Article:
Trump-backed Republican barely ahead in US special election

Washington (AFP) –


A special congressional election in an Ohio district that solidly backed Donald Trump in 2016 remained too close to call early Wednesday hours after polls closed, an ominous sign for the president and Republicans ahead of November's midterms.

Even as Republican Troy Balderson -- who was leading by 0.9 percentage points, or some 1,700 votes -- declared victory over Democrat Danny O'Connor, all signs point to the vulnerability for Republicans in the coming three months.

Tuesday's political battleground, an affluent suburban district which is about 88 percent white, has been in Republican control for more than three decades.

By all accounts, it should be reliable Trump country, and the president won it by 11 percentage points in 2016.

But that margin collapsed in the race to replace Republican congressman Pat Tiberi, who resigned in January. Democrats took it as a sign of mounting voter frustration with Trump and the direction in which he and his administration were taking the country.

The race carries immense implications. It is the final direct face-off between Republicans and Democrats before the November midterms, and Trump's party was holding its breath about a race that was turning out to be a referendum on the president.

Despite no projections of victory by US networks or Ohio's secretary of state, which reportedly acknowledged thousands of absentee and provisional ballots were outstanding, both Trump and Balderson took to Twitter to declare victory.

"Congratulations to Troy Balderson on a great win in Ohio. A very special and important race!" Trump said.

"I am honored for the opportunity to represent Ohio's 12th Congressional District. I will work relentlessly for everyone in this district," said Balderson in a statement posted on the social network.

"Congratulations to Danny O'Connor on running a hard race," he added.

But O'Connor, 31, did not directly concede when he addressed his supporters, saying the race was essentially a tie.

"We're not stopping now," he said.

"Tomorrow we rest, and then we keep fighting through to November."

Both candidates are expected to face off again in three months' time for the right to represent Ohio's 12th district for the next two years in Congress.

The battle has emerged as a potential harbinger of the outcome of national elections in November that will determine which party controls Congress.

Democrats have been counting on a "blue wave" propelled by grassroots activism, while Republicans are struggling to tread water.

"This race should not have even been a contest," former moderate GOP congressman Charlie Dent told CNN about Ohio.

"It's clear the energy and intensity is on the Democratic side" nationally, Dent said, adding he was concerned that the midterms will be a referendum on the president and his performance.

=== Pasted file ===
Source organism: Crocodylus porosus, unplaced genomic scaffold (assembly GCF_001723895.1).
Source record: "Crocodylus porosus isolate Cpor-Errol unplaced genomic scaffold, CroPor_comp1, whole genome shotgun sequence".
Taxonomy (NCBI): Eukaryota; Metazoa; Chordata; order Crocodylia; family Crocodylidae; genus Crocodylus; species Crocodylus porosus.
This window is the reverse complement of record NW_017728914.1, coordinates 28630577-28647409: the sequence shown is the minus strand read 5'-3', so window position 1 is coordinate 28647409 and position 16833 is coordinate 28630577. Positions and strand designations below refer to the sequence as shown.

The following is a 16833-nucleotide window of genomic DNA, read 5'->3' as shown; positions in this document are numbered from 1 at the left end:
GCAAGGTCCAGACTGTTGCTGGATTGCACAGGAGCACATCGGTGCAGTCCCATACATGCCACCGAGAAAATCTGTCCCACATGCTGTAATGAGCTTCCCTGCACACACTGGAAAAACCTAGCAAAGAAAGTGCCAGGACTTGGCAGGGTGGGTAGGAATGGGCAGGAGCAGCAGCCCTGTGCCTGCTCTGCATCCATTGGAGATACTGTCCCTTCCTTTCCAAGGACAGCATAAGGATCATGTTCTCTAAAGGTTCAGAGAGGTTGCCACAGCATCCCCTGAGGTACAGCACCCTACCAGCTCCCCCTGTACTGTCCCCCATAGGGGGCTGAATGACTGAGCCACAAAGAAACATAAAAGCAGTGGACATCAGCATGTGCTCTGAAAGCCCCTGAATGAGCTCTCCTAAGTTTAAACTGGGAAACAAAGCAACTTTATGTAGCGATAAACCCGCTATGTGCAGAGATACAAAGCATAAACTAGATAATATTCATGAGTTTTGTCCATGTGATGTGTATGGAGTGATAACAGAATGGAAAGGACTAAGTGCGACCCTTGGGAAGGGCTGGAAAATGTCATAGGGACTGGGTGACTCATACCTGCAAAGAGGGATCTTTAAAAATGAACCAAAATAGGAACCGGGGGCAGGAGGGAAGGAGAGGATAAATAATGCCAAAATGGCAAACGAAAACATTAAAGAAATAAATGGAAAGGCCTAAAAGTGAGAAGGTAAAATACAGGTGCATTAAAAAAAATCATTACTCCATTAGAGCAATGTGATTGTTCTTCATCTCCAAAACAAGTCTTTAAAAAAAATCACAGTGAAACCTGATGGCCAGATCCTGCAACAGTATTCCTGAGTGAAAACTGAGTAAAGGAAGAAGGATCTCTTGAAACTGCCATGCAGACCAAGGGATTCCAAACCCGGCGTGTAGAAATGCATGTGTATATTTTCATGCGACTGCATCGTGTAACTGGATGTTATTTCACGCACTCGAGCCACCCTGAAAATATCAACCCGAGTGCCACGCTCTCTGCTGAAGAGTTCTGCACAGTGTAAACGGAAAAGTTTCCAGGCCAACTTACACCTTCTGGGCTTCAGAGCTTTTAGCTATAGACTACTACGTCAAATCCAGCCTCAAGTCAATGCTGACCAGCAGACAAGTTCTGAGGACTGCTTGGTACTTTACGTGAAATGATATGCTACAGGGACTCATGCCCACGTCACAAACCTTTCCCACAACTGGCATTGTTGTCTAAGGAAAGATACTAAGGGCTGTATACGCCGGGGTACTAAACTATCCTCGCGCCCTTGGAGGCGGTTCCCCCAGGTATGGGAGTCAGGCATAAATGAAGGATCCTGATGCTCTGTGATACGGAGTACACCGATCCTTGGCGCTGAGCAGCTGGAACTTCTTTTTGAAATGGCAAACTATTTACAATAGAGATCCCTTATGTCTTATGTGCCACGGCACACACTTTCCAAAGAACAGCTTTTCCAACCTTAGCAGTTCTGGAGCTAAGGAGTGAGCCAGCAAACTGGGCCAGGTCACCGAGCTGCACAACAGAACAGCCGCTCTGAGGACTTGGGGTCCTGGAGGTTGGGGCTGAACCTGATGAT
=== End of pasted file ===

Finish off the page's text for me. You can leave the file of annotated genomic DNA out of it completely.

Republicans control both the Senate and House of Representatives, but Trump is worried that any slippage could hurt his ability to push through his agenda -- and expose him to Democratic efforts to oust him from power.

In recent weeks, he has made several campaign appearances ahead of state primaries, endorsing congressional and gubernatorial candidates while imploring his supporters to vote.

An O'Connor victory would have been a massive shot in the arm for Democrats seeking to take back the House.

"That Dems are even competitive in Ohio's 12th district is an indication that the blue wave may in fact be coming," said University of Akron political science professor David Cohen.

The Republicans' challenge is to hold their House majority, but experts say that appears increasingly difficult. Democrats need to flip 23 seats nationally to reclaim the 435-seat House.

- Democratic muscle -

On Friday, RealClearPolitics put the generic ballot -- a poll of whether Americans will vote for Democrats or Republicans for Congress -- in favor of Democrats by 6.1 percentage points.

Democrats have already shown their muscle in several races over the past year, winning key special elections in Republican-leaning southwestern Pennsylvania and deep-red Alabama, and coming unexpectedly close in others.

Trump was well aware he needed a victory in Ohio, if only to tamp down the sense of panic over the looming midterms.

In addition to Balderson, Trump endorsed a more provocative Republican candidate on a primary ballot.

Kansas Attorney General Kris Kobach -- known for his divisive positions on immigration and voting rights -- was neck and neck in his primary race to unseat a Republican incumbent governor.

Republican and Democratic primary elections were also being held in Michigan, Missouri and Washington state.